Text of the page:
Another Year of Success for RMJ Foundation

Bite of Reality
Chaffey Federal Credit Union CEO Kevin Posey speaks with Alta Loma High School senior Wade Jester at the “credit union” table about the financial choices Wade made during Bite of Reality, a financial reality program held on campus in October 2018. It was among the first Bite of Reality event hosted by the credit union. 

The Richard Myles Johnson (RMJ) Foundation’s Bite of Reality program in 2018 reached more students as well as saw an increase in the number of credit unions involved and the use of its app.

Bite of Reality reached more than 22,000 students throughout California and Nevada (an increase of 5,300, or 30 percent, from 2017).  The program, entering its seventh year, aims to teach young people the basics of finance by having them take a “real world” test drive complete with a job, money, and the freedom to make their own financial decisions. The participants must visit various stations to "purchase" items such as housing, transportation, food, clothing, household necessities, and daycare. Those staffing the "credit union" station provide much-needed assistance when they overspend.

Some 198 fairs were held throughout both states last year. Approximately 70 credit unions hosted or co-hosted events, including seven that began offering this program to its communities for the first time in 2018: Altura CU, American First CU, Chaffey FCU, Cooperative Center FCU, Members 1st CU, Pasadena Service FCU, Schools FCU, and USC CU.

The goal for 2019 is to reach 26,000 students across the two states, according to RMJ Foundation Executive Director Tena Lozano.

In 2016, the RMJ Foundation—the state foundation for credit unions in California and Nevada—launched a Bite of Reality app, which streamlined and modernized the program for credit unions and the Foundation. The following year, it received a grant from the National Credit Union Foundation to help build out the infrastructure on the app so others in the credit union community could license their own version of the app. BECU in Washington was the first credit union to license its own version.  In 2018, the Foundation offered an additional grant cycle for state credit union foundations, leagues, or credit unions to help with customization costs, Lozano said.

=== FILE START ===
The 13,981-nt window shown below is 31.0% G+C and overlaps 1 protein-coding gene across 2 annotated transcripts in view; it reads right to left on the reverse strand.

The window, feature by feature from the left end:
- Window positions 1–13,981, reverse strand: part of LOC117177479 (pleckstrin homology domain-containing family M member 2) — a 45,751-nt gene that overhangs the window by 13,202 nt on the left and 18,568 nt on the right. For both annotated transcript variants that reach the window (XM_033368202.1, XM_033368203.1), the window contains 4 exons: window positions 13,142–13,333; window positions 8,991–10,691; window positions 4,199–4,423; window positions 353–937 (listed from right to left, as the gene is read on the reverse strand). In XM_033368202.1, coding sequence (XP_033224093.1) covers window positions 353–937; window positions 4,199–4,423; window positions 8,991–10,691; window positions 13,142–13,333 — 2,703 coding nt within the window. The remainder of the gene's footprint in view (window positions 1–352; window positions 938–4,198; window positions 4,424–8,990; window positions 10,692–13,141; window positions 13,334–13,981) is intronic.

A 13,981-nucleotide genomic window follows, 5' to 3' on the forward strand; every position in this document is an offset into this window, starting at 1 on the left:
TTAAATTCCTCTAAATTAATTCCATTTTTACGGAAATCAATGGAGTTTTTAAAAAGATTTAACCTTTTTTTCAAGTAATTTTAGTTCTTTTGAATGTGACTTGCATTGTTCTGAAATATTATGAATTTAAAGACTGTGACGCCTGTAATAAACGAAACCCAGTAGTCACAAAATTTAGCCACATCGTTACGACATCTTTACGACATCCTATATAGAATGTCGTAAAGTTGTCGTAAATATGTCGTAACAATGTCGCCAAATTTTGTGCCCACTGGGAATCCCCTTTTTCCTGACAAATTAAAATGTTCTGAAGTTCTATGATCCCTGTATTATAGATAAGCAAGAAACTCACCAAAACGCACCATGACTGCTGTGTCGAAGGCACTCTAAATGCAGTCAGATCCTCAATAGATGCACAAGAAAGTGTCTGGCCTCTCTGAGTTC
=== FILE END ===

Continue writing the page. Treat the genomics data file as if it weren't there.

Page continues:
“Partially as a result of that grant process, during 2018, we added five new customized versions of the Bite of Reality app—both individual credit unions and other state credit union foundations,” she added. “For 2019, we already have three in development and several others in the early stages of planning.”

To help continue providing the Bite of Reality program to as many credit unions and students as possible, the RMJ Foundation will hold several fundraisers throughout the year, including the CU Train at the Los Angeles County Fair (held in September), the annual RMJ Golf Tournament (to be held Aug. 12 in Dana Point), and a silent auction during the California and Nevada Credit Union Leagues’ REACH Conference (to be held Oct. 26-30 in Monterey).

“With the widespread adoption of the Bite of Reality App across the country—as well as additional California and Nevada credit unions beginning to offer Bite of Reality in their communities—more and more young people have the opportunity to get a better understanding of personal finance through credit unions,” Lozano said.

For more information on the RMJ Foundation and Bite of Reality program, please contact Tena Lozano.

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